Fecundity and germination of the invasive aquatic plant, Senegal tea (Gymnocoronis spilanthoides (D.Don) DC.)

Gabrielle Vivian-SmithA, David HinchliffeA and Jason WeberB

A Alan Fletcher Research Station, Department of Natural Resources and Mines, PO Box 36, Sherwood, Queensland 4075, Australia.

B CRC for Australian Weed Management, University of Adelaide, PMB 1, Waite Campus, Glen Osmond, South Australia 5064, Australia.


Summary

Senegal tea, Gymnocoronis spilanthoides (D. Don) DC., (Asteraceae) is an invasive perennial herb of aquatic and wetland habitats. In this study we investigated fecundity (per cent florets setting seed per inflorescence) of two populations in south-eastern Queensland (SEQ) and germination responses to light and temperature. Proportions of capitula that had set seed varied significantly between Ithaca Creek and Strathpine populations (Ithaca = 6.0%, Strathpine = 19.0%) (P <0.001) and both values were greater than previous unpublished estimates (mean number of seeds per capitula; Strathpine = 11.9 ± 1.3; Ithaca = 4.0 ± 0.96). Seeds largely failed to germinate under continuous darkness. Under a 12 °C regime and was significantly greater than under the other temperature treatments tested (P <0.05).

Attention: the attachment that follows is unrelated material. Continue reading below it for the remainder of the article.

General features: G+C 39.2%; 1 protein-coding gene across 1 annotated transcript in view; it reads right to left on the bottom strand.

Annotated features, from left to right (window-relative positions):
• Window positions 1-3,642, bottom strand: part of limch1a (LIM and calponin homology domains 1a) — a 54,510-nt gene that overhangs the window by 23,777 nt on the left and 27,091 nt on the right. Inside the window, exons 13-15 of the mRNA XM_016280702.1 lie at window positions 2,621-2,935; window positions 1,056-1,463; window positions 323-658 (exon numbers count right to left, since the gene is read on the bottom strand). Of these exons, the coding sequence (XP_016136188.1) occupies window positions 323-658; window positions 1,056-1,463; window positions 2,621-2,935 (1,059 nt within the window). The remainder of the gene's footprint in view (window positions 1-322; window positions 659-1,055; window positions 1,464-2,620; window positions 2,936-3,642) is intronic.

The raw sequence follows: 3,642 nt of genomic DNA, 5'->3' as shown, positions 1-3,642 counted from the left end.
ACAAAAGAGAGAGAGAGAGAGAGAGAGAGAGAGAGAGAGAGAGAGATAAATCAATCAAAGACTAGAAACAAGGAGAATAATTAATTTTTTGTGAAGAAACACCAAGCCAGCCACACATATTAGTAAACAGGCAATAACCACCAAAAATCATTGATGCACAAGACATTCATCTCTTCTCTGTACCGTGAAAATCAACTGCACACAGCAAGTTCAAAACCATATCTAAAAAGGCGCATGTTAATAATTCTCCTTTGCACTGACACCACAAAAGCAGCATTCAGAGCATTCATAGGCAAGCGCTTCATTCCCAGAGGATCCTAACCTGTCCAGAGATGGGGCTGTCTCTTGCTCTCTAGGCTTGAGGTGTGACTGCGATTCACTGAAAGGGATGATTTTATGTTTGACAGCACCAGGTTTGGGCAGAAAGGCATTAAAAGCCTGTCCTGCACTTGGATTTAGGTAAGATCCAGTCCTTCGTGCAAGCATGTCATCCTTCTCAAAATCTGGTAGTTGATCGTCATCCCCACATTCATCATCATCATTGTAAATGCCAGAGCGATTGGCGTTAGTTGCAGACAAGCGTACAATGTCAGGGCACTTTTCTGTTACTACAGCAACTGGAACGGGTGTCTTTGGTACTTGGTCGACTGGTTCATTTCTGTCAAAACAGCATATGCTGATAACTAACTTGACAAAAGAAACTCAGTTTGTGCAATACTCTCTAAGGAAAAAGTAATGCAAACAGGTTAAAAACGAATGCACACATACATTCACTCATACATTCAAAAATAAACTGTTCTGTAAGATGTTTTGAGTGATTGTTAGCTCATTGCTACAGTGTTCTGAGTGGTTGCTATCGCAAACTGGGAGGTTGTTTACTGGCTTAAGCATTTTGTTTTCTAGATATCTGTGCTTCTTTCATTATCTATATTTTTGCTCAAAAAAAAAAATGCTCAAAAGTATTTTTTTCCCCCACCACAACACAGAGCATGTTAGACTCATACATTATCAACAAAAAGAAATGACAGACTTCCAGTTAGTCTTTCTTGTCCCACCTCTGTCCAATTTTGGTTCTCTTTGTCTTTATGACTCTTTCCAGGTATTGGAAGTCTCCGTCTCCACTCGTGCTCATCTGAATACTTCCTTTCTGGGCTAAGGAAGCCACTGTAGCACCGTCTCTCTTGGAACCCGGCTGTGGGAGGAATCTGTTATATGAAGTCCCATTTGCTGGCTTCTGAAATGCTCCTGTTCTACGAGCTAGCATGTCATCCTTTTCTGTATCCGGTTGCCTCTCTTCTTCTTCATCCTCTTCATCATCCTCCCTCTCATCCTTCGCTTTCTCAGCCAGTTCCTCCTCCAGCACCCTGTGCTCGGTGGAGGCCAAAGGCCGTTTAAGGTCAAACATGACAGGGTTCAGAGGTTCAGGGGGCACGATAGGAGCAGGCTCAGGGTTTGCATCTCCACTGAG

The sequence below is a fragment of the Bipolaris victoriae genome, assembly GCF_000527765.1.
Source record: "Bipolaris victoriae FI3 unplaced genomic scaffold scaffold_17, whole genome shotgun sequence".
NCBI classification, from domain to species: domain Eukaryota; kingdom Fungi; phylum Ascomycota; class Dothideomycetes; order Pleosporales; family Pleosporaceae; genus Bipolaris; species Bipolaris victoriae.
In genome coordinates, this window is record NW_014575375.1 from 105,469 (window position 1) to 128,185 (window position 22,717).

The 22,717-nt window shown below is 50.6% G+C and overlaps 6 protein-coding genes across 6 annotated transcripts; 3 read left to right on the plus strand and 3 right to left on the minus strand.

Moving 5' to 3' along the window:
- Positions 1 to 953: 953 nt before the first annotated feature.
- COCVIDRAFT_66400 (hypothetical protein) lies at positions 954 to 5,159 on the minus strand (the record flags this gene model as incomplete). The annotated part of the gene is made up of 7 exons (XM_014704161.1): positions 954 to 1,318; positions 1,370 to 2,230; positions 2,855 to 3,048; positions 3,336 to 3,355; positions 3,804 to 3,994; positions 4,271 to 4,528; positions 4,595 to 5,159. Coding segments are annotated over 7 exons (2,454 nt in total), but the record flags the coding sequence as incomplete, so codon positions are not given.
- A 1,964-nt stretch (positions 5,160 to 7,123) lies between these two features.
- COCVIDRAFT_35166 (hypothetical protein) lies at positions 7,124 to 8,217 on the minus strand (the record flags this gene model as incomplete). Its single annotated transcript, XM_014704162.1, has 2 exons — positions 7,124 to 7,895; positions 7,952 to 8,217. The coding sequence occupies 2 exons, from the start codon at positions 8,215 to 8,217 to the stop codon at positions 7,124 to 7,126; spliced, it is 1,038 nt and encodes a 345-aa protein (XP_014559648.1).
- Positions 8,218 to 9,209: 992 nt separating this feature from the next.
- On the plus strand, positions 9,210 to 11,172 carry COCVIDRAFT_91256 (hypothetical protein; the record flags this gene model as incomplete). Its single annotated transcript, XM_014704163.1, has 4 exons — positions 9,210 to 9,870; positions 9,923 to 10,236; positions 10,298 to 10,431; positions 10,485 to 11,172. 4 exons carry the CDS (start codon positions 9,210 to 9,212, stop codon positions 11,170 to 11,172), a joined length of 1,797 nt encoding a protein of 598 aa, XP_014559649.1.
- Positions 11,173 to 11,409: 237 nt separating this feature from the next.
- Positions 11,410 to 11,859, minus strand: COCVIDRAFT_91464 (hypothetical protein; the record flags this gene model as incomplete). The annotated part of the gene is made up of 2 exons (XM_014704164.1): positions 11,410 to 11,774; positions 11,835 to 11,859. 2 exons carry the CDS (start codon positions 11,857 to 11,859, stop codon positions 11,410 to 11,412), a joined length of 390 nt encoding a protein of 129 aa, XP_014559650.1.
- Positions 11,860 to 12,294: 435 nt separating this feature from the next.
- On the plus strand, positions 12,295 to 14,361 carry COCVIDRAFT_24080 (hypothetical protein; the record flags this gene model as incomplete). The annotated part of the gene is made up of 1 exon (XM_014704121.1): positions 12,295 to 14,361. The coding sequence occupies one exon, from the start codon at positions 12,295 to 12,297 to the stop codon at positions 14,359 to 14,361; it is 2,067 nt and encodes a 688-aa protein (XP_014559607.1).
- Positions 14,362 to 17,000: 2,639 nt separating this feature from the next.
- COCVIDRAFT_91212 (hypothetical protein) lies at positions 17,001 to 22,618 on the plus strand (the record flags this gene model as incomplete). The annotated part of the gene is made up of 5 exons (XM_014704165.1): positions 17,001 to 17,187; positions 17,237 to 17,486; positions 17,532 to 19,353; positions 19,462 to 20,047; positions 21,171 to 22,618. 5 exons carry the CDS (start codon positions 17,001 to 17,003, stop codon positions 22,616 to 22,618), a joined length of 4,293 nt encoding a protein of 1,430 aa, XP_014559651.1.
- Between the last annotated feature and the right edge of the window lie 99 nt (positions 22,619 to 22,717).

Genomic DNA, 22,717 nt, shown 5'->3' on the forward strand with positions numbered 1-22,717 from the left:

Germination was still relatively high (63%) at lower (10/20°C) temperatures, suggesting that Senegal tea is capable of germinating over most seasons in SEQ. Results suggest that production of germinable seeds is high at the Strathpine infestation and that a seed bank is likely to exist at this site. The light requirement for germination suggests that Senegal tea recruitment would be favoured by soil or canopy disturbance that exposes seeds to light. We suggest that future management would be aided by an understanding of seed bank persistence and the relative importance of clonal and sexual reproduction in the population dynamics of this species.

Key words: aquatic weed, Gymnocoronis spilanthoides, Senegal tea, germination, seed set, sexual reproduction, wetland.

 

Plant Protection Quarterly (2005) 20 (4) 145-147.